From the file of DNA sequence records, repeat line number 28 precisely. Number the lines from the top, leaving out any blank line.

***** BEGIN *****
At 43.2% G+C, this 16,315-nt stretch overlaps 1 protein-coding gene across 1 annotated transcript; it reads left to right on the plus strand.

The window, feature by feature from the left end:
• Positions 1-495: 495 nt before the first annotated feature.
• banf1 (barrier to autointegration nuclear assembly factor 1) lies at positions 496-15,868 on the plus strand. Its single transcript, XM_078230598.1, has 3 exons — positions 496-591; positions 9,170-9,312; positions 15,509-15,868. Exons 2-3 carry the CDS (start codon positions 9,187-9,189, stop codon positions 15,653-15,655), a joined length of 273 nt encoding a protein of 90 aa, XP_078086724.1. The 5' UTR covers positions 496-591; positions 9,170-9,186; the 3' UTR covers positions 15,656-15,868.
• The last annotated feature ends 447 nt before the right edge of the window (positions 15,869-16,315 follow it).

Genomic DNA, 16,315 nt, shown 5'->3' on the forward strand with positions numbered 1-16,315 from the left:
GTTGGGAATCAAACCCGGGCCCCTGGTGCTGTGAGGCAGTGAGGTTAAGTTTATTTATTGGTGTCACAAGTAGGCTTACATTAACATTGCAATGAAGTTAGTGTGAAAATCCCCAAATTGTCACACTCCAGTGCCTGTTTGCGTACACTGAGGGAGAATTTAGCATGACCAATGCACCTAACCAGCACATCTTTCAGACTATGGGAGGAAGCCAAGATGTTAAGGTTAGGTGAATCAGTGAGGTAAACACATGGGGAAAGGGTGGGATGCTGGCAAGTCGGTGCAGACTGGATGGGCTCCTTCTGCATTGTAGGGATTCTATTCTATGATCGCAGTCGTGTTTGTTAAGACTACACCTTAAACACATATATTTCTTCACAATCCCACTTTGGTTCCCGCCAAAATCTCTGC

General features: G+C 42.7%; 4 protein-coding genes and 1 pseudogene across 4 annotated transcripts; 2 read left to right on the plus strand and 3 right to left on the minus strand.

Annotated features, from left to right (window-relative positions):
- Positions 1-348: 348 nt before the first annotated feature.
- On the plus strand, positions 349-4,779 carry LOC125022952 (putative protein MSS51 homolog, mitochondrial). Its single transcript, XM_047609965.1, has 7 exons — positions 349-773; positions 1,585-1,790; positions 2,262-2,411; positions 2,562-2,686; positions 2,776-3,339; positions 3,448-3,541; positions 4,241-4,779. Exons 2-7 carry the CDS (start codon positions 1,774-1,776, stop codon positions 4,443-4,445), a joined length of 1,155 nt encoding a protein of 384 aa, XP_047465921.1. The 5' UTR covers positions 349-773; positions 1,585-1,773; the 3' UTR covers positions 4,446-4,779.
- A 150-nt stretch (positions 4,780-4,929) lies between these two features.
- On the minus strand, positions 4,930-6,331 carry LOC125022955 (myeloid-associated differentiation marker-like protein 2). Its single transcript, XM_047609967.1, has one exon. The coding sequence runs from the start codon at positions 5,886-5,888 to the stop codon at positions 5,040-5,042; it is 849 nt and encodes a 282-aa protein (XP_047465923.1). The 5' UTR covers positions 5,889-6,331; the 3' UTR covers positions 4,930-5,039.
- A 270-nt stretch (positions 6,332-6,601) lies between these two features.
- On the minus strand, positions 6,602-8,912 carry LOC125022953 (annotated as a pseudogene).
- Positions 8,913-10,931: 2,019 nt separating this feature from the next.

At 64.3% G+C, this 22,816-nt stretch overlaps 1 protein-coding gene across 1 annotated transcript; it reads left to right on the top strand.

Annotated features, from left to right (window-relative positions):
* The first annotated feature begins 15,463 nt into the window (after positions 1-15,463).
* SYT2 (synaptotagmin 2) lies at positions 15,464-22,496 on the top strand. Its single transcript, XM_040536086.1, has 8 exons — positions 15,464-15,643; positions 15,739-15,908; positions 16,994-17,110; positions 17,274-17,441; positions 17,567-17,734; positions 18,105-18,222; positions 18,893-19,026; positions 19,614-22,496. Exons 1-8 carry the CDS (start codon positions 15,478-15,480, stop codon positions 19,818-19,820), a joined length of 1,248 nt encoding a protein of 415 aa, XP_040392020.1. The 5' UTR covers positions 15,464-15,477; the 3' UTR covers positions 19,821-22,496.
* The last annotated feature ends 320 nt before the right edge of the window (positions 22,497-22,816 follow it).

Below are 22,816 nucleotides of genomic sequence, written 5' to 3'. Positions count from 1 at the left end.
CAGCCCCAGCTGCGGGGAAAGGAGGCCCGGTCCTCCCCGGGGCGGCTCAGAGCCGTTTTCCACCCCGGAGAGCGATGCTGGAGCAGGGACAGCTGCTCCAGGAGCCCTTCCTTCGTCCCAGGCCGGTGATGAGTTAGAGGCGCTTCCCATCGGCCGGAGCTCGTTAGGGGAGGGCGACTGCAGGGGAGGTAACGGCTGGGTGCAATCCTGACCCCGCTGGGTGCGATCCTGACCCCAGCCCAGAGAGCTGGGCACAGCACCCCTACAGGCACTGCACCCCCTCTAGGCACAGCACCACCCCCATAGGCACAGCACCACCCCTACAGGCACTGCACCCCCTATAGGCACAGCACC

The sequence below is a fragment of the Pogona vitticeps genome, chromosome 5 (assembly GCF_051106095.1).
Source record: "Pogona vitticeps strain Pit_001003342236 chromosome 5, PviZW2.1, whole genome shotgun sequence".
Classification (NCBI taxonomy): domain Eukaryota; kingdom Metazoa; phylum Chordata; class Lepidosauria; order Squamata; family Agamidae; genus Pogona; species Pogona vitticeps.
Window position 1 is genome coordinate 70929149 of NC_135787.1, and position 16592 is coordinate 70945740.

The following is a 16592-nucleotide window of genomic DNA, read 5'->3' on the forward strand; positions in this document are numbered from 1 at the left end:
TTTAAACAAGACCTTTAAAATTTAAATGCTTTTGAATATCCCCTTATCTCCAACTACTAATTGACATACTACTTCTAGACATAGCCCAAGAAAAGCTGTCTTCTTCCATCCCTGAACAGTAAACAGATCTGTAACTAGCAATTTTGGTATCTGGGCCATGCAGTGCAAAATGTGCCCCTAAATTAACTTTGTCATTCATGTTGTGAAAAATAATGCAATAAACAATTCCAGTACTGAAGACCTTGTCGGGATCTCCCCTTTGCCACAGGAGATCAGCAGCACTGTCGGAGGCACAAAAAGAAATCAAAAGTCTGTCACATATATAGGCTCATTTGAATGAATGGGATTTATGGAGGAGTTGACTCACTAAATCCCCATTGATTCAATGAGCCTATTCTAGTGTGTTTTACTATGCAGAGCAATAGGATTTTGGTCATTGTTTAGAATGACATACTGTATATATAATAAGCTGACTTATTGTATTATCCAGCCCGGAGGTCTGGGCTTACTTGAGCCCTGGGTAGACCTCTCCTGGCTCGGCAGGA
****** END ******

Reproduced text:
The following is a 16592-nucleotide window of genomic DNA, read 5'->3' on the forward strand; positions in this document are numbered from 1 at the left end: